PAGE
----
The practice of photography can be like fashion. Or it can be a life long linear process.

A display in the window of the Nespresso Shop on Newberry.

As I sat trapped in a coach seat on an aged and tattered American Airlines airplane I had time to think about the whole spectrum of art photography. I wanted to have a clearer window into the different ways in which people who aren't using their cameras to make a living in a traditional, commercial application of photography approach their subjects and their understanding of style. How much is generated internally and how much is a reflexive reaction to a world inundated in images?

I spoke with a person in the film industry on Friday. We were talking about HMI lighting (yikes! more lighting from Kirk?) and he made a remark concerning still photographers. I give him credence since his background originally included a successful career in photography. His remark, in regards to the real lack of lighting acumen among most shooters was this: "There's no such thing as a good photographer under 40."

Rather than trying to be snarky what he was really trying to say is that it takes both 10,000 hours of working on a craft to even begin to get a sense of mastery, and that the first twenty years of working in the arts is a process of working through all the different styles and influences you are plagued with until you finally get to the point where your true visual and conceptual nature shine through and you are able to comfortably separate your work from the transient seduction of the photographic fashion of the moment. It's the point at which you decide that you don't need to learn HDR or layering or a specific method of fill lighting just because everyone else is doing it, in the moment.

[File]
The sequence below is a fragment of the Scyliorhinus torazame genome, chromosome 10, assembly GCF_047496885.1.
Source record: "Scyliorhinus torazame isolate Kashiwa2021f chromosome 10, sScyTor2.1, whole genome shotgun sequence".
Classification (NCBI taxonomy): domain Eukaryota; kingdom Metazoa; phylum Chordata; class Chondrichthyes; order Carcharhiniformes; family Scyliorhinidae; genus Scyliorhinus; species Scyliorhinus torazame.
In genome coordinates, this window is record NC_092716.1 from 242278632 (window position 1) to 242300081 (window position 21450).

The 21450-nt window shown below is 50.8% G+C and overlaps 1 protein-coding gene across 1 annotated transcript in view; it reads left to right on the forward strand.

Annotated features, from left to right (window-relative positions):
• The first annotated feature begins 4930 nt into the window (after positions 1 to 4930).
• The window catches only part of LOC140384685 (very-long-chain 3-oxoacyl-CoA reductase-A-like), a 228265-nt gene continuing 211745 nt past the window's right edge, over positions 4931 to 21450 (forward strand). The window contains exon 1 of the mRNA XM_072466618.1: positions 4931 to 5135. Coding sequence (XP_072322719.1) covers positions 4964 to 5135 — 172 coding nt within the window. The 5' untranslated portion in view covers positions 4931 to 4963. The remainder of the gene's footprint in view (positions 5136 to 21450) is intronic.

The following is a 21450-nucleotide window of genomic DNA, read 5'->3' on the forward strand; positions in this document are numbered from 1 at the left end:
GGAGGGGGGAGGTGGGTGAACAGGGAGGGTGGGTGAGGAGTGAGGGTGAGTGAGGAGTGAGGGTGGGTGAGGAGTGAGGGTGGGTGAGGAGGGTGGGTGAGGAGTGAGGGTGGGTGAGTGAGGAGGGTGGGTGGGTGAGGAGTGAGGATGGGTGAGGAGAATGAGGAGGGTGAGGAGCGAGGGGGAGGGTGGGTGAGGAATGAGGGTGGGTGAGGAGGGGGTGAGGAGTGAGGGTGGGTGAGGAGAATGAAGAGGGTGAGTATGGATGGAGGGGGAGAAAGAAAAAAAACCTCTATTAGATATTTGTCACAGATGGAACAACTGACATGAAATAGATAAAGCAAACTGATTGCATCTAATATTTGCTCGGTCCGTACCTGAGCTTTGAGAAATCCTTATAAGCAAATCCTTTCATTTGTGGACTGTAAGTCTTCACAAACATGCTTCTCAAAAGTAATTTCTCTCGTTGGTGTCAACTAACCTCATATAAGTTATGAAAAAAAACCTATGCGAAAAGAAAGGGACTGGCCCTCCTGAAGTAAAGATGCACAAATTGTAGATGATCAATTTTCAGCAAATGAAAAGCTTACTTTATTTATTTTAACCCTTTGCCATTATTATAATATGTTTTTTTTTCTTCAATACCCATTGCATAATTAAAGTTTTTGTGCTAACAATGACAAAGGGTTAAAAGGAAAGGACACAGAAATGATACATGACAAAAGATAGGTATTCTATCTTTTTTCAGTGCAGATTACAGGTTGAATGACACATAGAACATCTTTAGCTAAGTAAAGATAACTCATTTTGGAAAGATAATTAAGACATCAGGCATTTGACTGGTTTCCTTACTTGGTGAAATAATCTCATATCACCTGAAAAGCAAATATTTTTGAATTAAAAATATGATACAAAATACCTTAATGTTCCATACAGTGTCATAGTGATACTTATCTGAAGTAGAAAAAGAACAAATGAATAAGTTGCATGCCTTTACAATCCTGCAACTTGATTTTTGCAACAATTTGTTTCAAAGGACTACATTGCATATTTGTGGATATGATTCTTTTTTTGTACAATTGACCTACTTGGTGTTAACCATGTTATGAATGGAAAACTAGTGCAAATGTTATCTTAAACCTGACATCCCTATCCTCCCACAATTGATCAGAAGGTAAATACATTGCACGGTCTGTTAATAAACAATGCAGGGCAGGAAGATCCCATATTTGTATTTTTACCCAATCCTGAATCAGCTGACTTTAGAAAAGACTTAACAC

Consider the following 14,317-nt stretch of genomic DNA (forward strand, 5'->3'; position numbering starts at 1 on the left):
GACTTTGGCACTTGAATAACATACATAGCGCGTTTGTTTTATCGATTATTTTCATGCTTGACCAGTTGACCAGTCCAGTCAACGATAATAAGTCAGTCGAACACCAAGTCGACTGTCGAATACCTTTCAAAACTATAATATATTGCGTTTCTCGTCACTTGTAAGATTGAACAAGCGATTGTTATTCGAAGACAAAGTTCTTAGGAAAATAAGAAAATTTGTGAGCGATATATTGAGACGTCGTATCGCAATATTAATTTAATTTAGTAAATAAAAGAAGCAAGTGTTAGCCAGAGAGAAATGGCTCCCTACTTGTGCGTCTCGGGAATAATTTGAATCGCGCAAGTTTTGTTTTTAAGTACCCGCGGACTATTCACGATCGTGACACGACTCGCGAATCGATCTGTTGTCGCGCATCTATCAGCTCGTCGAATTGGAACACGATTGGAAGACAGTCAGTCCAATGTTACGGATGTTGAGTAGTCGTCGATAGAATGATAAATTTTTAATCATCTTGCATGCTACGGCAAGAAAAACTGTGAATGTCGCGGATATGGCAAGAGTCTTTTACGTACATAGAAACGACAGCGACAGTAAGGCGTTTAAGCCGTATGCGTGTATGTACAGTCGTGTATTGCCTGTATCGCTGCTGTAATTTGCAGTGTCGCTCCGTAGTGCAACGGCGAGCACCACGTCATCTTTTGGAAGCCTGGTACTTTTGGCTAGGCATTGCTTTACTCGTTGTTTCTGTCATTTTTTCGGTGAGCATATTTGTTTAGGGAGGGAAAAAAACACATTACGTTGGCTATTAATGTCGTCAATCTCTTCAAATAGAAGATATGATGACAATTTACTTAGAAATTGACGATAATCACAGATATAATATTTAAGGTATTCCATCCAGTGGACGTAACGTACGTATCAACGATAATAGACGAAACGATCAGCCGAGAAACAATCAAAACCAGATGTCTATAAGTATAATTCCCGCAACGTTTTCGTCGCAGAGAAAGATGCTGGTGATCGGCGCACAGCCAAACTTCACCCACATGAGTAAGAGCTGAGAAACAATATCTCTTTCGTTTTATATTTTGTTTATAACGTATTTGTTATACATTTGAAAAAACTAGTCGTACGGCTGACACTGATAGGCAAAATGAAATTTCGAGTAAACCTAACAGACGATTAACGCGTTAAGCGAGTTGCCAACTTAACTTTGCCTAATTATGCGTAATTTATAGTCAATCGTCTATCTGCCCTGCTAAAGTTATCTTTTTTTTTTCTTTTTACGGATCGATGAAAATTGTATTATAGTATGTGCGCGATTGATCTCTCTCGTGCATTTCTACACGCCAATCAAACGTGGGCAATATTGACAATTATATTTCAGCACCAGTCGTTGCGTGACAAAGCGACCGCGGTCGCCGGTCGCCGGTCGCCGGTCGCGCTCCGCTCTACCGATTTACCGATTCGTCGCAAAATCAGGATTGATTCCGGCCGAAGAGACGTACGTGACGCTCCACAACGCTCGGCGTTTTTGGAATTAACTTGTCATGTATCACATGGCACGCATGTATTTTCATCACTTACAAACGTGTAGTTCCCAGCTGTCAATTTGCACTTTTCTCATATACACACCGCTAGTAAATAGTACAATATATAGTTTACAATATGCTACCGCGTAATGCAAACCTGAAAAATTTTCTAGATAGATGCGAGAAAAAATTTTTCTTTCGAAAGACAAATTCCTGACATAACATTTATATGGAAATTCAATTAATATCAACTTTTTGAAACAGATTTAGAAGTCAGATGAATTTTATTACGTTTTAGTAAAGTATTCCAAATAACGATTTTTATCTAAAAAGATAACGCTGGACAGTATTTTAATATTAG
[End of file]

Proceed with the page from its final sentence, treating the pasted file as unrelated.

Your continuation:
Said in a nicer and simpler way:  It takes time to find your voice.

Back in the 1960's John Szarkowski curated a show at the Museum of Modern Art in N.Y. called, Windows and Mirrors. Here's what the Museum's press release had to say about the show:

".......In John Szarkowski's view, the dominant motif of American photography during the past 20 years has been a movement "from public to private concerns." Unlike the generation of the 1930s and 40s, Szarkowski suggests, the generation that came to artistic maturity and public recognition after 1960 is 
characterized by a pursuit of highly personal visions of the world rather than by any attempt to offer a comprehensive program for social or aesthetic progress.

MIRRORS AND WINDOWS has been organized around Szarkowski's thesis that such personal visions take one of two forms. In metaphorical terms, the photograph is seen either as a mirror--a romantic expression of the photographer's sensibility as it projects itself on the things and sights of this world; or as a window--through which the exterior world is explored in all its presence and reality.